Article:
“Think well. Feel well. Do well.” -Pope Francis

Last Thursday, the first thing I asked myself when the pope came to the Philippines was: “What is this fanfare?”

I was born Catholic, but deep inside, I had other beliefs. I never understood why there was a need to wipe or kiss or embrace or parade a wood with Christ’s or Mary’s or a saint’s face. Never did anyone explain to me why there was a need to pray the rosary, and I grew up doubting that repeated prayers could save us sinners. I never understood that in some of the masses I attended, there was hatred for LGBT saying that “Adam is for Eve”, where as Christ taught us that we must love our neighbors. And while I do attend mass, I never get myself to celebrate it. You have to attend the mass because it is the third commandment, but does attending mass alone make Sunday holy? And locking in my room to give myself time to pray doesn’t make my day holy?

And this is not only for Christianity. I respect religions, but I wonder, why they tend to be contestants in a game show, competing to answer all questions given by a game master to get into the final round and win the title “we are the only ones to be saved”.

And as my faith crumbled, Pope Francis came to preach. And his teachings were different from all those I had heard in masses.

I was humbled.

I listened to Pope Francis, and watched the news about him. There was something in his smile that made me smile too, and I knew it was pure and genuine. And I guess, that was what people wanted to see.

They wanted to see the pope who went out to visit the poor.

They wanted to see the pope who auctioned his bike and gave the money to charity.

They wanted to see the pope who stopped by to embrace children.

They wanted to see the pope who said, “If a person is gay and seeks the Lord and is of good will, who am I to judge him?”

They wanted to see the pope who respected other religions.

They wanted to see the pope who made it clear that it was not about being a Catholic or being a Muslim or being an Atheist. It was about doing good. “Do good: we will meet one another there.”

They wanted to see the pope who restored a lot of people’s faith.

They wanted to see the pope, but to me, it was okay to hear him speak even from afar.

Yesterday, we left as early as 4 AM (and we were late) to see the pope. And even when I knew that they wanted to see the pope for the reasons stated above, to me, if I wouldn’t see him close enough, it wouldn’t make sense. Besides that, I still had doubts.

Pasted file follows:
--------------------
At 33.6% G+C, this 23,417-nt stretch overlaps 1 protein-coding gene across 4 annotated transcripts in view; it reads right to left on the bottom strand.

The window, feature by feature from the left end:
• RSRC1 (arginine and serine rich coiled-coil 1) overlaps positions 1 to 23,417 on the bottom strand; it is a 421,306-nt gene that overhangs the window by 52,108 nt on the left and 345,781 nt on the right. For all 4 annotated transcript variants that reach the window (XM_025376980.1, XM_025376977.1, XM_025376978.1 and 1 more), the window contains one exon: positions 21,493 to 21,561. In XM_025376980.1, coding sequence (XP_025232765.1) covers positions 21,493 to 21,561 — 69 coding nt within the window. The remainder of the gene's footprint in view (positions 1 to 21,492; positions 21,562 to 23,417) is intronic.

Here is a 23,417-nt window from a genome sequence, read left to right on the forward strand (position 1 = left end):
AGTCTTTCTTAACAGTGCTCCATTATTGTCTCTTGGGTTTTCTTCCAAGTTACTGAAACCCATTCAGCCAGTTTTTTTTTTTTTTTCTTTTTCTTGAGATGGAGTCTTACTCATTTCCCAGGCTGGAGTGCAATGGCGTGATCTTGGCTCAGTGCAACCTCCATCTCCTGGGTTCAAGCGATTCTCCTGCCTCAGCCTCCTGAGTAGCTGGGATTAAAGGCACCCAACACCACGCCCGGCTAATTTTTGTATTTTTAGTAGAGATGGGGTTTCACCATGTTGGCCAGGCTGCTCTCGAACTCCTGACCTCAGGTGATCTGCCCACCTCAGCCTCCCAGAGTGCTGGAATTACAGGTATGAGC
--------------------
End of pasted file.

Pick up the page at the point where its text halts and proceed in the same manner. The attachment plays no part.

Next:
I did not understand the extravagant welcome.

I did not understand why people would stay there for 24 hours or more to see him quickly pass by, or to not even see him pass by, but to say at least they were there to witness.

I did not understand the difference between hearing him deliver his preaching on TV more clearly and being there personally, really far away from where he stood.

I did not understand how murderers and killers and thieves might be with the same crowd I was in, only to be back to where they were after that.

There were so many ‘I do not understand’ and ‘Why’.

I stood there, pretending not to be irritated with all the thoughts that lingered inside my head. I even heard a woman say to her son, “Putang ina mo naman, basta pindutin mo yung record pag dumaan na si Pope!” (Motherfucker, just press the record when you’ve seen the pope).

I looked around and asked, were they all wearing masks? I knew I was wearing one too, for I did not intend to go but I still did.

I remained calm amid my self-doubt. Why was I there when I knew, deep inside, that I did not intend to go?

Just when I heard the people’s screams that the pope was already there, I found the answer when I heard my mother shout, ‘Pope!’

I was there not to see the pope, but to see my family as one. We barely had a chance to be together, just so you know.

I went because I learned from Pope Francis that dreaming in the family is important. My parents dreamed to be there, so I wanted to be a part of fulfilling their dreams.

That was a good start, I thought. As Pope Francis said, “Learn how to open your hand from your very own poverty.” Though I’m a little bit slow, but I will learn.

I may not have seen the Pope, and I will never understand why people, even when meters away, cry after seconds of his pass. But I understand that the pope is the leader of the Catholic church, and he is a leader who reminds us to do good, yet not forget to love thy self.

I understand that he is a leader who is admired not just because of his words but also because of his actions.

I understand that the pope is human, and each of us learn from every human.

“Think well. Feel well. Do well.” -Pope Francis

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